Why bank changes are good for advisers

The days of face-to-face banking may be numbered with the big banks closing branches around the country in the wake of Covid-19, but this change could work out well for advisers.

Hamish Patel

Since New Zealand entered lockdown on March 26, ANZ, ASB, BNZ and Westpac have permanently closed 32 branches.

Many of the banks’ remaining branches continue to operate on reduced hours.

As an example, just last week ASB announced that nine of its branches would not reopen, while 25 branches would permanently move to operating three days a week.

This changing bank environment is not a popular one with many customers, but it’s a development which could serve advisers well.

Mortgages Online’s Hamish Patel says it could herald a golden age for advisers because clients now need to find their own way going forward – and advisers can help with that.

The new environment will be challenging for some people who will struggle because they are not savvy with technology, he says.

“Maybe a client used to have a relationship with the bank manager in their branch but that will have to be different now.

“So if they don’t want to, or can’t, engage with banks via technology and want face-to-face interactions advisers could be a good option for them.”

Technology has levelled the playing field too and that means it all comes down to effective marketing, Patel says. “Any adviser with a good online presence can get in there and get their [the branches’] business.”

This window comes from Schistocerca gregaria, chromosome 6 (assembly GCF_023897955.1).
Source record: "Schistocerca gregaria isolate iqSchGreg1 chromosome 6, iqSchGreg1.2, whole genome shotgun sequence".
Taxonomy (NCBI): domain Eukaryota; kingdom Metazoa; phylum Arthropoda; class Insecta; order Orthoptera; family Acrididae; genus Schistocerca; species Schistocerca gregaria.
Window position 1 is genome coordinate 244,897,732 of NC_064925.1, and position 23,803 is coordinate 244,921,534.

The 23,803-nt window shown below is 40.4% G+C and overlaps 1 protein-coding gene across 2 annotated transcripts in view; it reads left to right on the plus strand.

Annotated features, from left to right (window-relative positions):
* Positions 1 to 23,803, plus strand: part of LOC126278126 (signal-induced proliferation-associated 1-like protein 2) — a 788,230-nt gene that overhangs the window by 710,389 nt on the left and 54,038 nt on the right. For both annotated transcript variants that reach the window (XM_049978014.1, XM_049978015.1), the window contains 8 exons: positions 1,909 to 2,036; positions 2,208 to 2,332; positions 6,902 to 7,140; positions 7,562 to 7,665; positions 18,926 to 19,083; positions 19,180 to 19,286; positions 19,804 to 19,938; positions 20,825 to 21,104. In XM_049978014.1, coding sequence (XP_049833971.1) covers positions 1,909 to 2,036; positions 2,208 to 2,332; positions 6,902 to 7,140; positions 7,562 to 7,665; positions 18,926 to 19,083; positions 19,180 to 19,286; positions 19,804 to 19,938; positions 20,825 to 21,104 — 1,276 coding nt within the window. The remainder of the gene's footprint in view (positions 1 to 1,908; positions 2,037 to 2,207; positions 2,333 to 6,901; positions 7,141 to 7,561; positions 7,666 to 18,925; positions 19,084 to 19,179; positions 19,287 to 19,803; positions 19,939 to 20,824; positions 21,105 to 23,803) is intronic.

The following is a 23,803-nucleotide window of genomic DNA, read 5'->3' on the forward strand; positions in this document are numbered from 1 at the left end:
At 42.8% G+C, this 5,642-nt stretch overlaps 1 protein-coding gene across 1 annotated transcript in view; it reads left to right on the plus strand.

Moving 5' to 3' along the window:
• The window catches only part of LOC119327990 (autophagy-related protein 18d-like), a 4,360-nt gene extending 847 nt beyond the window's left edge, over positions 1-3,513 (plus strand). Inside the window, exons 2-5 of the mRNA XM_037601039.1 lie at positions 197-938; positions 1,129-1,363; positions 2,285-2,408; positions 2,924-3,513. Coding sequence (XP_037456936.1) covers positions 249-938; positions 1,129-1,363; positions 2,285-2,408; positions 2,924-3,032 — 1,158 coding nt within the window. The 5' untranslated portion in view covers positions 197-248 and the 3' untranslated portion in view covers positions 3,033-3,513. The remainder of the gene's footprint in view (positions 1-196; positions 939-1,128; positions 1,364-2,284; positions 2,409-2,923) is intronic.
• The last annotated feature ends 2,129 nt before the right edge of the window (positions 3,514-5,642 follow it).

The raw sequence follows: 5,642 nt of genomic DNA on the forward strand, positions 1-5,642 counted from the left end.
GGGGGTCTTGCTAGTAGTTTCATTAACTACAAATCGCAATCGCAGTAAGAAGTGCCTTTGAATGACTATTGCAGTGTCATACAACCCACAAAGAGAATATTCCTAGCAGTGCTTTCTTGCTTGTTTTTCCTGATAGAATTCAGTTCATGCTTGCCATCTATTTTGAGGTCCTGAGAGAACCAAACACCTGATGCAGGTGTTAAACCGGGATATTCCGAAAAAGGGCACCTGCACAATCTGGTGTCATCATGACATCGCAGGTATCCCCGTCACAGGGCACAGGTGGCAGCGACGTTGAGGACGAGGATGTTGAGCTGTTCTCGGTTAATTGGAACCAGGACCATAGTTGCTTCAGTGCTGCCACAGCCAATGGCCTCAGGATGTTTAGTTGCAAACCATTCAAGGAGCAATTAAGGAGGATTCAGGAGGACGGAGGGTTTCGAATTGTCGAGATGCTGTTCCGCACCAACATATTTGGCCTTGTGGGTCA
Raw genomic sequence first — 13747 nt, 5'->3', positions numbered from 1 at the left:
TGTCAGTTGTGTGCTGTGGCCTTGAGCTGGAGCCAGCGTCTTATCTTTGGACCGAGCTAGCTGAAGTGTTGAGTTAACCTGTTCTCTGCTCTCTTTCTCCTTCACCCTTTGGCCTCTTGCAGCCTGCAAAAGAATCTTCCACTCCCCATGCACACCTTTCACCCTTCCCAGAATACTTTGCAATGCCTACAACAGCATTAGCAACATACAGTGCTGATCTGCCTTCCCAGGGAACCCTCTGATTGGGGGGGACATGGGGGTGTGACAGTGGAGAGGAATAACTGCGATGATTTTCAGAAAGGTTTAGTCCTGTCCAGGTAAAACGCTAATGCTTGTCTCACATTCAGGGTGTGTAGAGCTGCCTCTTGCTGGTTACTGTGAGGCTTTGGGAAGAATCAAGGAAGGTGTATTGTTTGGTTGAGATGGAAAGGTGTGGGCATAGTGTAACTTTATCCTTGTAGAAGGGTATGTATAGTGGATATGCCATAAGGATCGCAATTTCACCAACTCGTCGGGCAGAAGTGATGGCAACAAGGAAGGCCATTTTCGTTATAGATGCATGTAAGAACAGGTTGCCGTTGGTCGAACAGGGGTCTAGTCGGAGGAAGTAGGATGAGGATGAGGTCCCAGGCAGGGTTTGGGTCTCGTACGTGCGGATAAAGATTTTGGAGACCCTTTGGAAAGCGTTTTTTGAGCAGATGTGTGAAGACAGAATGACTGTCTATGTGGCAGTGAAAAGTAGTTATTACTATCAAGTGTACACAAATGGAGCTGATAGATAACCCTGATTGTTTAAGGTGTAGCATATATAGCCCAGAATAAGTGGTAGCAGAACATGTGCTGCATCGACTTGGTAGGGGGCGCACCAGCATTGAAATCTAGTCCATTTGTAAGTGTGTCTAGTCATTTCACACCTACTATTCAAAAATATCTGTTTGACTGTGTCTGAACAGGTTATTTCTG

AdviceHQ’s David Green agrees the branch closures are a positive development for advisers, but says the changes were happening anyway.

“Covid-19 sped up the whole process of moving to online but that old relationship people used to have with their banks had already started to fundamentally fall away.”

One interesting aspect of it though is that, usually, if banks close branches there is lots of emotion and this time there hasn’t really been, he says.

“Due to Covid-19, people seem to have an understanding that times need to change and they have to move with the times and into the online world.”

But Green says that people who are not technology aware may not be aware of advisers and that they have options beyond their bank manager.

That means advisers need to ensure they offer and market their services as a viable alternative to their branch manager.

For Go2Guys’ Campbell Hastie, Covid-19 also exacerbated a trend of people looking for better, more independent advice and that’s a positive for advisers.

But he says it’s worth noting that while advisers might introduce clients to the banks more, banks now have digital options around functions like refixing mortgages which can circumvent the adviser.

“So the digitisation of services pushes people away from branches to advisers but it can also push advisers out once the client has established a relationship with a bank.

“Banks would say that it’s up to the advisers to maintain a good relationship with their clients. But it could be the thin edge of the wedge for some advisers.”

It’s all part of the broader digitisation of financial services, not just banking, Hastie adds. “It’s a trend that is not going away, it will only intensify.”


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